Rome is a very different animal, politically and militarily. While my Saxon leader could risk upsetting powerful clan chiefs with his actions but otherwise did as he pleased, Roman consuls during the Republican period are very much at the whims of the Senate. Senatorial seats are divided between five factions that all have tendencies to support or oppose certain kinds of actions – the Militarists like conquest, but the Mercantile faction might not be so keen on it – and each is led by a prominent Senator with whom you can interact. As consul, I found I needed the Senate’s permission to do anything so much as breathe. Certain things, like declaring war on our Italian neighbors, were fairly easy to sell. But others, like integrating our feudatory allies or passing new laws, were not so simple.

As of now, in its unfinished state, I found there wasn’t a lot I could do to sway Senatorial factions to my point of view conventionally. It’s definitely a mechanic that’s going to need some clarifying and cleaning up before launch. If my consul was friends with the leader of a faction, for instance, that faction would be more likely to support my decisions. But it’s not entirely under your control which characters end up liking each other and which don’t. Thankfully, I was able to get around this by taking a cue from real Roman history.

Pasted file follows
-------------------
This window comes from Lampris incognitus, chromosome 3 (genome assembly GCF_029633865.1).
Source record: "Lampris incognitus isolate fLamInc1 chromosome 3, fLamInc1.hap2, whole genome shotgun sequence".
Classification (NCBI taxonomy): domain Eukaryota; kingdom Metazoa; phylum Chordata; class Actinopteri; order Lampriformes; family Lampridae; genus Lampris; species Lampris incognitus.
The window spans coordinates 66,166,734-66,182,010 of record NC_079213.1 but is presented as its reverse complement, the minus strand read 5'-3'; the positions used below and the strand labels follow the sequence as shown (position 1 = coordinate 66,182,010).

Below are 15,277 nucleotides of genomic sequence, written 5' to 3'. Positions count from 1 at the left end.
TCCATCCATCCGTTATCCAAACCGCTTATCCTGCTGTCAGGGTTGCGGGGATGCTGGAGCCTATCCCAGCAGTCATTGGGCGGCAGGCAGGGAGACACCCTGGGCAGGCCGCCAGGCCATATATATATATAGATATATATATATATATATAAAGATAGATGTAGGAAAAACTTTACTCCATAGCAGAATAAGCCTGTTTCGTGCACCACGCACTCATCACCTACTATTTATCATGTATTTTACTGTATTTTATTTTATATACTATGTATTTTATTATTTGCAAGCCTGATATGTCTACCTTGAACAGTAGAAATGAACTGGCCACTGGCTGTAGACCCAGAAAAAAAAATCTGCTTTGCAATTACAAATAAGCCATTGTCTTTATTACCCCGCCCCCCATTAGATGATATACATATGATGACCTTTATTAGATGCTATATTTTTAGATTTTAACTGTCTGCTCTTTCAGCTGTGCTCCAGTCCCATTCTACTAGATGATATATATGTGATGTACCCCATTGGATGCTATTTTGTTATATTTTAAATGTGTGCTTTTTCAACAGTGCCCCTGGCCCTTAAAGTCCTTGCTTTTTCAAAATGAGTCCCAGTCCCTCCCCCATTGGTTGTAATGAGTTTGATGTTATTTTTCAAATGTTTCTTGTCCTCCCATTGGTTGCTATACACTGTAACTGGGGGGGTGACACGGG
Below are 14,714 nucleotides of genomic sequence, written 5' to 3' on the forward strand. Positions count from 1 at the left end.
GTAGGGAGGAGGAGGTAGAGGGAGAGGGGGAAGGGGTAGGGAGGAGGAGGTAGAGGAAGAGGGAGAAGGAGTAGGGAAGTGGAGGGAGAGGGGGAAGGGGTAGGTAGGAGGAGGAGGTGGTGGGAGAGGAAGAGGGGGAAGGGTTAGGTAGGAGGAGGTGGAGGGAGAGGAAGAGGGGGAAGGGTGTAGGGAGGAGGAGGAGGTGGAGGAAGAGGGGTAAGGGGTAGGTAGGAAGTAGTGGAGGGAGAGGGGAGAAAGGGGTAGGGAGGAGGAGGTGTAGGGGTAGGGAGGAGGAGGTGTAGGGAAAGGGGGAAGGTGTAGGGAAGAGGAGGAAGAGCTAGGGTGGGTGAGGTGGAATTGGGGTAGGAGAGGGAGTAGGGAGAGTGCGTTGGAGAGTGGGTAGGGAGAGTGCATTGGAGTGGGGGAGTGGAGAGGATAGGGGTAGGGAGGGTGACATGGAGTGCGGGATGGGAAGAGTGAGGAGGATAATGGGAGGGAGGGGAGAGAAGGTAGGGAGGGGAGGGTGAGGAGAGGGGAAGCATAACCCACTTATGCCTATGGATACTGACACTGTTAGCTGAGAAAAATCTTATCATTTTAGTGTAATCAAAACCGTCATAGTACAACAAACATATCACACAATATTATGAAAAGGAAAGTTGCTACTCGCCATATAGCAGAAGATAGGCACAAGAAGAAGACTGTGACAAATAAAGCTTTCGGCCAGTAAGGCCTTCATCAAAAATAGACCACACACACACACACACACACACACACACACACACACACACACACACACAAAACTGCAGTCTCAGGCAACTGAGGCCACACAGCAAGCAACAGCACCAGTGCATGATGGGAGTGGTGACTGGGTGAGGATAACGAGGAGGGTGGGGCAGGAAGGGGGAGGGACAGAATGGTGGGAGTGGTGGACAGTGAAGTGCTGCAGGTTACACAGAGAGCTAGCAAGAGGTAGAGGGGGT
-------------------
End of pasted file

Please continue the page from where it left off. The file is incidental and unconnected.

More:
I am the Senate!

When at war, a consul can ask the Senate to grant them emergency powers as a Dictator. I found they were quite willing to do so as long as I kept the republic in a state of constant conflict, braying dramatically at every opportunity about the threats on our borders. Dictators still have to have the Senate’s consent for most actions, but enjoy a healthy boost to the chance that they will be given a free hand in most matters. Thus, I was able to subvert representative democracy by fostering an atmosphere of unrelenting terror and xenophobia.

When it comes to actually conducting wars, Imperator shines brighter than most of Paradox’s other recent games. The higher detail of the map and more punishing attrition encourage splitting armies up into smaller detachments, and forced me to really think through every move with careful consideration of the terrain, enemy movements, placement of fortifications, and travel times. A rock-paper-scissors-style tactics system also allows you to win some battles where you’re clearly outmatched if you manage to pick a tactic that counters the one your opponent picked, which is a nice way to make things not all about raw stats and dice rolls but also amounts to not much more than a guessing game.

I like how Imperator: Rome is shaping up so far, especially as a wargame. It’s due out in 2019, and I can imagine many long hours spent planning out detailed and intricate campaigns into foreign lands. Technology and inventions that mitigate attrition in wilderness areas is going to be hugely valuable, as will constructions like the famous Roman roads that cut down the sometimes massive travel times across the absolutely gigantic map. A lot of the internal politics and diplomacy seemed too unfinished to get a strong idea of how it will all work together, though. Knowing Paradox, I expect that to be more of a focus come release time. But they already have a very enjoyable wargame waiting to be wedded to it.

T.J. Hafer is a contributor to IGN. Talk strategy games with him on Twitter at @Asa_TJ.